Wednesday, June 28, 2017

When Short On Time...Climb

When short on time, climb.
"Excuses will always be there, opportunity will not."  - Anonymous

It's common for athletes with jobs, families, and other commitments to occasionally find themselves struggling to put in training units as they were originally planned.  The age old question then becomes..."Do I skip it, or push it to another day?".

A Matter of Interference
A thoughtfully crafted training plan uses the theory of interference to associate three training units; yesterday's workout, today's workout, and tomorrow's workout.  Depending on the adaptation objective (ie. stacking to create fatigue or varied to create relative rest) those training units have a specifically prescribed modality, intensity, and duration.  When a training unit is pushed ahead a day, even to a "relative rest" day, it potentially upsets the prescribed interference.  It's often better to take a rest day than push a workout ahead.  

Not All Training Units Are Created Equal
However, for athletes whose events are less than ninety minutes or for whom ascents are a key element (ie. mountain running), there are some training units that are more physiologically important than others.  Those training units are typically the ones designed to improve anaerobic threshold (in runners) or functional threshold power (in cyclists).  Because these training units are so rigorous they are used sparingly and typically only once or twice a week.  If an athlete finds themselves trying to decide whether or not to skip one of these higher intensity training units the following expression helps to solve the dilemma...when short on time, climb.

The Most Bang For The Buck
It's always better to put in a hard 30 minute effort than to take a zero.  And there is perhaps no better training terrain than hills to hit so many important performance variables.  Hills help to improve anaerobic threshold, functional threshold power, strength endurance, and mental toughness.  If a longer threshold or tempo training unit isn't going to be feasible because life gets in the way, try one of these two SOT (short on time) workouts;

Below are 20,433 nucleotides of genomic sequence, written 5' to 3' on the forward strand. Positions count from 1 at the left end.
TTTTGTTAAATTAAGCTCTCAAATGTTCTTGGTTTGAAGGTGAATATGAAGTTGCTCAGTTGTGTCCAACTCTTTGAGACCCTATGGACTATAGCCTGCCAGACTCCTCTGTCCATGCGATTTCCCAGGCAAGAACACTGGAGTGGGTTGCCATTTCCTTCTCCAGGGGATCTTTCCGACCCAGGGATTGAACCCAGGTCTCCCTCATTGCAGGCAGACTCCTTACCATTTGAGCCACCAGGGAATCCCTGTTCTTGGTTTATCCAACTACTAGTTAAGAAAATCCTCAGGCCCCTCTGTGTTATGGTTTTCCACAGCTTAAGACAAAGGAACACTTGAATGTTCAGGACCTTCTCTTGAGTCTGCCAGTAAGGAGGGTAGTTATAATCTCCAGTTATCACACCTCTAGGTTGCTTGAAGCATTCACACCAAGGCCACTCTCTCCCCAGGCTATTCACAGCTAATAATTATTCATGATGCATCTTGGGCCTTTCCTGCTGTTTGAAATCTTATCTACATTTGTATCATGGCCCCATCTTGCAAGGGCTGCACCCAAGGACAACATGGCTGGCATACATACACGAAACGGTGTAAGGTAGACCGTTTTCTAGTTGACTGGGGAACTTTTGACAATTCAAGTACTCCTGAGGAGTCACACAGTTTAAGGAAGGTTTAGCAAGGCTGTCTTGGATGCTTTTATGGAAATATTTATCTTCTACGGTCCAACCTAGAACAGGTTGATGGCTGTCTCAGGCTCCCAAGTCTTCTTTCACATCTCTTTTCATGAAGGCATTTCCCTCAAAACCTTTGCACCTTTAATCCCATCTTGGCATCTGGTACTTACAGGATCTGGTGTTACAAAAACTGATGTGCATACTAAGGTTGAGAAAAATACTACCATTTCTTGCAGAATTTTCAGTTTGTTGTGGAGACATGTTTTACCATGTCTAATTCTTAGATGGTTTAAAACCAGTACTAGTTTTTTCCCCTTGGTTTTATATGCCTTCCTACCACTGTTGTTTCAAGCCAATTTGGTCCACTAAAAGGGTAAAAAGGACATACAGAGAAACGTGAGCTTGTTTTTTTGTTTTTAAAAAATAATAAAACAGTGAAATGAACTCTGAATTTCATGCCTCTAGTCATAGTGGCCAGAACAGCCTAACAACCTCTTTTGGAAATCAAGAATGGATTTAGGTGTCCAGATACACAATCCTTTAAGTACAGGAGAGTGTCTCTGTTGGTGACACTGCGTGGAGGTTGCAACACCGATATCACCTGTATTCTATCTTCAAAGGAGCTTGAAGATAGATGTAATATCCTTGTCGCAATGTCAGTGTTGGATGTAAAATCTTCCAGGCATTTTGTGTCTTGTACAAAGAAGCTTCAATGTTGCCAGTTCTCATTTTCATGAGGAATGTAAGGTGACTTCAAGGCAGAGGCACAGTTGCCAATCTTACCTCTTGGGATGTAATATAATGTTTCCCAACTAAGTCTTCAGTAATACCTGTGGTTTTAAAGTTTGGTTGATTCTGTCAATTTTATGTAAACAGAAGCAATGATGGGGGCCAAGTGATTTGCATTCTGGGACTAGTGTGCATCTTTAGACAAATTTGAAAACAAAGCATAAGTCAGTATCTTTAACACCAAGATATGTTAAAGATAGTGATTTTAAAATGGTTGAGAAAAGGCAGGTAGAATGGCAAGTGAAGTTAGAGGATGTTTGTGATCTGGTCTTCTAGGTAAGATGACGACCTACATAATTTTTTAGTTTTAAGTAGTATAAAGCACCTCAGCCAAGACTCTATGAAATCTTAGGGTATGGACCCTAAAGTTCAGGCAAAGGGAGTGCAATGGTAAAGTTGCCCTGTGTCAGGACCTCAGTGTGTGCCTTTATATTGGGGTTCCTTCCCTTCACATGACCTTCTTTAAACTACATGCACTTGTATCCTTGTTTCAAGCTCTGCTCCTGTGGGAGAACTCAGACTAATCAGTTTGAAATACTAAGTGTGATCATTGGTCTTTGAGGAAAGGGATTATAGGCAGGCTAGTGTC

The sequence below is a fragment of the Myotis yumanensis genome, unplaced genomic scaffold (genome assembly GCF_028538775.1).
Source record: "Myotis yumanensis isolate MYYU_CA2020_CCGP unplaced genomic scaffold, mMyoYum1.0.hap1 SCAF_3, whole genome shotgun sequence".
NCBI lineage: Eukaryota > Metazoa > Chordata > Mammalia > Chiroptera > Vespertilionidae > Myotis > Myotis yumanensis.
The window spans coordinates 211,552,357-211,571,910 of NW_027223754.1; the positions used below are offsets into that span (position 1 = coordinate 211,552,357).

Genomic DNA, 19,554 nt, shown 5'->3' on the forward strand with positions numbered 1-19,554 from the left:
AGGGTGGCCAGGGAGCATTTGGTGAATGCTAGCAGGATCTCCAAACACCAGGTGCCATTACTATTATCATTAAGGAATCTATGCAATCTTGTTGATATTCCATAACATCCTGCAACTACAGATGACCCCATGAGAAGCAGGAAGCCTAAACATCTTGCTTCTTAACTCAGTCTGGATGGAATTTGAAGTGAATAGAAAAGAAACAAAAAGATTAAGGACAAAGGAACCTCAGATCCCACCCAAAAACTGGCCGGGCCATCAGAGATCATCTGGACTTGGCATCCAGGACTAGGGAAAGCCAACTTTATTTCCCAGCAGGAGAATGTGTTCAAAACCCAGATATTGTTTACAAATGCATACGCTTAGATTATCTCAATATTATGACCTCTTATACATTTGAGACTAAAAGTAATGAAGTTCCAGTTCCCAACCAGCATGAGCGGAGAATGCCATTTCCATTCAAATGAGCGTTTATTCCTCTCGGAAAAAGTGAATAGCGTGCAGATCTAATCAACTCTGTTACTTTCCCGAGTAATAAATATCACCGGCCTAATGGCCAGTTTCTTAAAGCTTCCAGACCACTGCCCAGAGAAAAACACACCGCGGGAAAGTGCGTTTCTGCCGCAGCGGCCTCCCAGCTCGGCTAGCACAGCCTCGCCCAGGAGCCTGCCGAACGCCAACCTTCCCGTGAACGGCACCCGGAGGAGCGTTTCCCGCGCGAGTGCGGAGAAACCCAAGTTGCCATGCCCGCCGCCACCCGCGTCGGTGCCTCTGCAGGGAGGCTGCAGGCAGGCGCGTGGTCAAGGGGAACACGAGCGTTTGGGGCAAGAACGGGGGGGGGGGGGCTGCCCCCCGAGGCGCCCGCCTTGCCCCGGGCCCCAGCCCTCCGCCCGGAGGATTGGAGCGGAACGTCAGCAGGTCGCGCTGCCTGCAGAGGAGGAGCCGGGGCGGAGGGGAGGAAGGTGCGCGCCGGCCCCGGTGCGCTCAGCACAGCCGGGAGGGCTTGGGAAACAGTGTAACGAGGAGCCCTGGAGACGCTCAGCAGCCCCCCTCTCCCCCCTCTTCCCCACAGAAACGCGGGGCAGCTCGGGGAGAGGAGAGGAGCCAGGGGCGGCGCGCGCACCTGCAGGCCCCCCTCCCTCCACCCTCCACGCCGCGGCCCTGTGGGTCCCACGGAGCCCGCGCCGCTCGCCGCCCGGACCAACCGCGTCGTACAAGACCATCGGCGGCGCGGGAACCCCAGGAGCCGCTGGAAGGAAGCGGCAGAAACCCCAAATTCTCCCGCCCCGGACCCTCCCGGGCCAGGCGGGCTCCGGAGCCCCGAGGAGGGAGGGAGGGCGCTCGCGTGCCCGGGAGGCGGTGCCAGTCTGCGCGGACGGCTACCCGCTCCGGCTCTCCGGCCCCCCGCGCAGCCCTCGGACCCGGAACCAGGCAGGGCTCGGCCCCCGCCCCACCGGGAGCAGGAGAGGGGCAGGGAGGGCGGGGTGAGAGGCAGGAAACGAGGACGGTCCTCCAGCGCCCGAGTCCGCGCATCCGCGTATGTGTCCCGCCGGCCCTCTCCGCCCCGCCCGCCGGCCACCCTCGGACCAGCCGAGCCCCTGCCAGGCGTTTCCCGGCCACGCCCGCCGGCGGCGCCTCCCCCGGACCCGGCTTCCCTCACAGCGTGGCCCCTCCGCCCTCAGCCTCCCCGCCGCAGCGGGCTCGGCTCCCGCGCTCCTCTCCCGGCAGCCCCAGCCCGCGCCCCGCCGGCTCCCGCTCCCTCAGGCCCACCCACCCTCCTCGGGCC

For Runners
Uphill Tabatas
10 minute-warm up
4 minutes of uphill tabatas; 10 seconds of max effort followed by 20 seconds of jogging (x8)
5-10 minute cool-down

For Cyclists
Sweet Spot 10
10 minute warm-up
10 minutes of climbing at just under FTP with 10 seconds out of the saddle surges every 3 minutes.
5-10 minute cool-down

While not specifically designed to replace an original threshold or tempo training unit, this short on time approach is far superior than a zero.

Monday, June 19, 2017

Take Rest Before You Need Rest

Joe Grey wins his 4th
consecutive MWRR.
Photo: Joe Viger Photography
"Take rest; a field that has rested yields a beautiful crop."  -Ovid

Athletes are taught that effort yields results.  And while it is most certainly sound physiologic principle, it is also true that periodic restoration allows the mind to refresh and the body to rejuvenate.  

The months of preparation for an "A" (or high priority) race tend to take a tremendous toll on an athlete psychologically and physiologically.  What you do following an "A" race may determine the next 6-8 months of training and racing.  Follow these guidelines to give yourself the best chance to go after your goals this fall.

Schedule A Transition
Transitions are periods in an athlete's training during which they come off a structured plan.  Generally these are scheduled after a macrocycle (8-12 weeks of training) and most commonly after an "A" race.  Without this important "time off" the grind of months of training followed by the emotional and physical toll of a big race can make an athlete susceptible to illness, injury, and burn out.